And and that’s very insightful for an accountant. And that’s exactly what they’re doing. But they’re doing it in a in a very sneaky way. As we said in the earlier segment, I don’t whether it will be earlier or later when you play it. But there isn’t really a national registry, there is a national looking resource that it looks into the state registries, but there’s not a national registry. But the intent of the Adam Walsh Act was to get the registries as consistent, at least in terms of minimum standards, as possible. And that 14-year experiment has largely failed. That the states have done not so well at the key components of the Adam Walsh Act. So the small government Attorney General that that has put forth is proposed to modify it, what they’re hoping to do, and this is my personal opinion, I I’m not authorized to render this on behalf of any other organization that I may be involved with. But they have given up on doing it through the legislative process. So what they’ve done is they’re going to try to implement as much as they can administratively. And they will be, they will be handing forms to the states that they’ve already I’m sure produced. And they will be, the registrars and the states will be asking the offenders, and not just asking but demanding, that they sign these forms agreeing to these terms, because they’re gonna say they’re a federal law. And, and people are going to willingly do that, like they did in West Virginia when 99.8725% of them went running in to sign the required form that said, if you’re going to travel internationally, you have to give 21 days’ notice, which is not in Virginia, West Virginia law. But once they signed that acknowledgement, even though it’s not in the state statute, it’s a federal law, and the requisite notice has been given. And that’s what I think they’re going to do. So, we’re going to have a de facto national, federal registry, and states are going to end up keeping people registries longer, and they’re going to cite to, well it would be a violation of federal law. And you’re registered, you’re tier two, and although our state law is 10 years, I mean, the federal law actually takes control because you’re a tier two, or the or you’re a tier three, and you have to do lifetime. And so you’re going to have those states having to to carry the cost of all these extra requirements, the shorter, the shorter turnarounds between changing, updating information. A lot of states don’t have a three-day requirement in terms of that it’s a longer period 7, 10, five days. And in order to be able to receive those updates, if you’re not going to be electronically, you have to have more personnel allocated, which means that the effectively the small government people are imposing an unfunded mandate on the states.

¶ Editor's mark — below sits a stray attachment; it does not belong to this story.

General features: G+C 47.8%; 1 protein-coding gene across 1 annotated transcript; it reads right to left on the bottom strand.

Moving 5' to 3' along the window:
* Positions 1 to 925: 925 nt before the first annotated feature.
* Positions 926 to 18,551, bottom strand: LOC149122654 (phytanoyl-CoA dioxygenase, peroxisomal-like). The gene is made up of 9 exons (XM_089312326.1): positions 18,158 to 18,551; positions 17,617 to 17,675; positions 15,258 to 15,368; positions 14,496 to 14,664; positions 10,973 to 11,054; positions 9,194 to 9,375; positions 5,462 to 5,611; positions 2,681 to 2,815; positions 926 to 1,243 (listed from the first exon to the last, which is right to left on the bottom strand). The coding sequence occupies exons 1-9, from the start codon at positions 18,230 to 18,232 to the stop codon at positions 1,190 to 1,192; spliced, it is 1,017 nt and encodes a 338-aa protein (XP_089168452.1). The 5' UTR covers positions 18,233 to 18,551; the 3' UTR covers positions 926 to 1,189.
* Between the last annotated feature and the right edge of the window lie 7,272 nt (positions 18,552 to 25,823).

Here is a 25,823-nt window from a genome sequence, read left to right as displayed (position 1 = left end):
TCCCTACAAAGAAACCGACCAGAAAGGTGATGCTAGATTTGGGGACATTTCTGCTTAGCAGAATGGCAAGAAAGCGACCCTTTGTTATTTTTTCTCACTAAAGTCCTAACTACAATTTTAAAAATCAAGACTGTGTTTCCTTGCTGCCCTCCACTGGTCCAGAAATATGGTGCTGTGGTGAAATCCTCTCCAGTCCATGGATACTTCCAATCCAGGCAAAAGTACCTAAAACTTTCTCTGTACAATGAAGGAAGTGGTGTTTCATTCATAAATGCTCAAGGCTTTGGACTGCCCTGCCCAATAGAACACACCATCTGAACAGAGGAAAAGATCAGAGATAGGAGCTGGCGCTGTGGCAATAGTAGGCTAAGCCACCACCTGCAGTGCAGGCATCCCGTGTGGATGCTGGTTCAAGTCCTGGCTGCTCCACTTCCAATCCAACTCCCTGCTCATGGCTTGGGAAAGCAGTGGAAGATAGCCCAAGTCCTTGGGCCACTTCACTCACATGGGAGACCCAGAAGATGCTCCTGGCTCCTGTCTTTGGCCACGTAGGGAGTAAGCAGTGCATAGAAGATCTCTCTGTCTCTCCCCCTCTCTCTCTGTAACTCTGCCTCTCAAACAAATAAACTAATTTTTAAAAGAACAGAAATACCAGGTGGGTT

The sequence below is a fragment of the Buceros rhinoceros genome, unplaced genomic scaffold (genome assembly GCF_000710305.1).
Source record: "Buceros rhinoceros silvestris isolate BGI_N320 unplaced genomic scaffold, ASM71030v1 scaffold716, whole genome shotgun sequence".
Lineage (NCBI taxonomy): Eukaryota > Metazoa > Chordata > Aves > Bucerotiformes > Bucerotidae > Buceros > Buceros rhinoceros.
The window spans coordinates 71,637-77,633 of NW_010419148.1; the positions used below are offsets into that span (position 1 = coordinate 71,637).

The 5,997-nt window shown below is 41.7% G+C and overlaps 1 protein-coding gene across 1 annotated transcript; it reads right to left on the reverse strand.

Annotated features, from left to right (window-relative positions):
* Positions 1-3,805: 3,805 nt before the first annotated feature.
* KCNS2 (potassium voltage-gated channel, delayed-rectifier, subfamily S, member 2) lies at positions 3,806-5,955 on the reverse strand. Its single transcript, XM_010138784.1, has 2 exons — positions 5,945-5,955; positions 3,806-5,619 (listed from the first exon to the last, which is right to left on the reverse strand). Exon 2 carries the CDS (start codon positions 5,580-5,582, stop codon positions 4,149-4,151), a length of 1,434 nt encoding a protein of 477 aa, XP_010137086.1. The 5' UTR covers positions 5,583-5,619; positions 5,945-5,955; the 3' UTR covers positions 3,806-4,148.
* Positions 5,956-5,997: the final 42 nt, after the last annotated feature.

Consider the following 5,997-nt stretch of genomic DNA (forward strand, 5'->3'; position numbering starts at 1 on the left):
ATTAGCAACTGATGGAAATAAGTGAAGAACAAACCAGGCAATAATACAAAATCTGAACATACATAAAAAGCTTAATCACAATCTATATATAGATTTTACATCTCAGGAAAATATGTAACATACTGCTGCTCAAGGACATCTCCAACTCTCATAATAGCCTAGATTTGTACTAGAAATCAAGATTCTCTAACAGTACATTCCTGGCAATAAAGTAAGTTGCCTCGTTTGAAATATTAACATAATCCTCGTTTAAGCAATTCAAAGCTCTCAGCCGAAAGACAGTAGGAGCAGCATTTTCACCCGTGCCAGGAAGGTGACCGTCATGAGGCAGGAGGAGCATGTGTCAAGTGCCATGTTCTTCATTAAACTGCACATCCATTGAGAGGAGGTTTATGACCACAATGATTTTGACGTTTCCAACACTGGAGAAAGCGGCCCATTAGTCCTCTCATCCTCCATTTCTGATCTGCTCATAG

Andy 48:50
unfunded mandates. We don’t want those.

Larry 48:53
Well, normally those people don’t want that, but amazingly on some things they do.

Andy 48:59
Can you describe how that actually then goes down? If there’s an unfunded mandate? So like, I mean, I think at the state level, so the feds with the Byrne grant, like money goes into the states, and they collect it, but then the counties are often the ones that are administering the registry, but they don’t get extra funding for it directly, do they?

Larry 49:19
Well, actually, they do for the compliance component of it. There’s a compliance residency check where all the small government law enforcement agencies have their hands out to get as much federal funding as they can for the compliance check. And that’s why you get these multi agency knocks at your door with people in SWAT regalia giving you a hard time but but also the the Byrne grants are available to local governments as well as state. So it’s the state, the way I understand it, and a person who’s more expert can come on in and correct us but my understanding is that the state is, they lose the state portion, the 10% comes off the state they don’t penalize the local Funding because it’s assumed that a county can’t make its own rules. Now, there’s exception to that. We’ve got a county in northwest Atlanta Metro, called Cobb. And Cobb County seems to feel like they can make their own rules. They consider themselves to be a jurisdiction. But they’re actually not. You have to be a state or territory or tribe to be a jurisdiction under federal SORNA. But they’ve decided that since they would like to have more of Georgia’s laws to look more like the fed’s, they’ve decided that they can enforce federal requirements because they are a jurisdiction and they’re dead wrong about that. They’re not a jurisdiction.

Andy 50:36
Because it’s not accounted for in the original drafting of the law?

Larry 50:42
Yeah, jurisdiction is defined and it’s a state or a territory or a tribe. Cobb County is neither a state, nor is it a territory, nor is it a tribe.

Andy 50:53
It would be a Puerto Rico kind of thing. (Larry: Yes, because that’s a territory.) I understand. I think so What was the confusing part? You said, when we started this, that you weren’t necessarily even sure you understood the question? What’s the, what is your confusion?

Larry 51:07